The kidneys perform the vital function of filtering the blood and removing wastes and toxins from the system. If both the kidneys stop working, the subsequent build up of wastes and toxins in the body can cause other complications. Renal or kidney transplantation is usually only done in patients who are suffering from end stage kidney disease who are dependent on dialysis for their excretory function. During the procedure the kidney which is retrieved either from a living donor or a deceased (brain dead) donor is implanted into the patient’s abdomen. The patient’s diseased kidneys are not usually removed.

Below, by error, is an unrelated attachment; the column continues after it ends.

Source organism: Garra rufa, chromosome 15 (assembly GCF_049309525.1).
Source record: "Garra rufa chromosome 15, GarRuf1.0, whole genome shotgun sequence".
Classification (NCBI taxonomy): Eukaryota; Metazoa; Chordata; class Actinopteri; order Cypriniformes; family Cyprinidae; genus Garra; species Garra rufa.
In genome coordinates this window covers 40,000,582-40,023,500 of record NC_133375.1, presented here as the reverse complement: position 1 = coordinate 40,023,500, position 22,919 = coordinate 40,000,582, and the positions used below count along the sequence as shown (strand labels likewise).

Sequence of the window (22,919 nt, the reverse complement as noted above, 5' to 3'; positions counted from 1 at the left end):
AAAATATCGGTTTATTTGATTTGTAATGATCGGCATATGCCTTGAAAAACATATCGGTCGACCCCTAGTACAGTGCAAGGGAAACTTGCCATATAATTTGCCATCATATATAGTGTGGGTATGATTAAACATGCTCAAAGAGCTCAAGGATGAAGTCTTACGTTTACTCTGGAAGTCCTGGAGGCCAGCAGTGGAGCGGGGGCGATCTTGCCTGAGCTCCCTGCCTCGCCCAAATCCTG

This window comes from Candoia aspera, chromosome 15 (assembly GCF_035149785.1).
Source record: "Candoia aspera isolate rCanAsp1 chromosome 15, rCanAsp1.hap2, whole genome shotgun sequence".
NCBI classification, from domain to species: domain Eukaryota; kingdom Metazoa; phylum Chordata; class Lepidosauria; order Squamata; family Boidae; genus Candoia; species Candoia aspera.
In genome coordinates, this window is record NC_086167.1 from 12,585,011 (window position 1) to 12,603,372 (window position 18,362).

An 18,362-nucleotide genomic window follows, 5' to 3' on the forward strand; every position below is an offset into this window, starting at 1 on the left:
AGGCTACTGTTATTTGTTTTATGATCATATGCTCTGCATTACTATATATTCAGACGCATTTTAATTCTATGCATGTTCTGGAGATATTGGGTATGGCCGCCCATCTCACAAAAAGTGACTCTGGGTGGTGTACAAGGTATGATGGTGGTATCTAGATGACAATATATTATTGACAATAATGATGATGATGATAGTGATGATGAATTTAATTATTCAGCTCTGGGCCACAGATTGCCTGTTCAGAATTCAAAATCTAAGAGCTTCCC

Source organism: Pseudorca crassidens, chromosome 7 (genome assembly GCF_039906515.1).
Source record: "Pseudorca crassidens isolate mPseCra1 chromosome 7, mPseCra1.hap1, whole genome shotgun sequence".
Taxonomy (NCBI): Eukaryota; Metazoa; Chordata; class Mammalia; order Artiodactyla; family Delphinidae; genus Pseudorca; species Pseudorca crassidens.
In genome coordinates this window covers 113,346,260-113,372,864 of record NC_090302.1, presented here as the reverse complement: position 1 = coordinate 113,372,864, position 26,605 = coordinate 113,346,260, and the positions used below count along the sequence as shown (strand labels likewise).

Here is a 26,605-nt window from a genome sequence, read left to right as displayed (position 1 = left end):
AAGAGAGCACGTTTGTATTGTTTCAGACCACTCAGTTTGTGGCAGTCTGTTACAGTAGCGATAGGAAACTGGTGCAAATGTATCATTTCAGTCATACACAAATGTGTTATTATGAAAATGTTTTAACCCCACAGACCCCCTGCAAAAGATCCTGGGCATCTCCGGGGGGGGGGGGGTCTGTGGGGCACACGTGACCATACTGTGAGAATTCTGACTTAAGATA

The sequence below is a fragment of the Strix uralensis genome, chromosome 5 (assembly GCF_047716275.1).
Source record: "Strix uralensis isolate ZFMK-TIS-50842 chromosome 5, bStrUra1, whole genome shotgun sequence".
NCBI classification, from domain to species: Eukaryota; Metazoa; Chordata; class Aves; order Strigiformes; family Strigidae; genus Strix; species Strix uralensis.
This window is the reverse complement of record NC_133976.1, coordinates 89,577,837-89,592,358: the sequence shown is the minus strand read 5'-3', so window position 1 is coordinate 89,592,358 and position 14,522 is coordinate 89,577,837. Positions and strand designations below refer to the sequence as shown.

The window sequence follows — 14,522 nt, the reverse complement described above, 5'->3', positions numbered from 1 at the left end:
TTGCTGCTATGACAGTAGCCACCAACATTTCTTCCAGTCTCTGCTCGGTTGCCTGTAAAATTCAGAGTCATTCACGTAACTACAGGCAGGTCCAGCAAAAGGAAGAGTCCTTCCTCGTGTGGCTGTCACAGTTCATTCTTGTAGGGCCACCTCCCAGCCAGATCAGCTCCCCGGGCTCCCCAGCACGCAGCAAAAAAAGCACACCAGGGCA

The kidney for the transplantation may be donated by a deceased donor or a living donor, such as a family member. The donor kidney is carefully chosen based on the patient’s blood type and human leukocyte antigen type (HLA). This helps to minimise the chances of the body rejecting the donor organ. Rejection occurs when the body’s immune system identifies the donor kidney as a foreign body and starts to produce an immune response to attack it. The patient is prescribed immune suppressant medications after the surgery to lower the risk of organ rejection.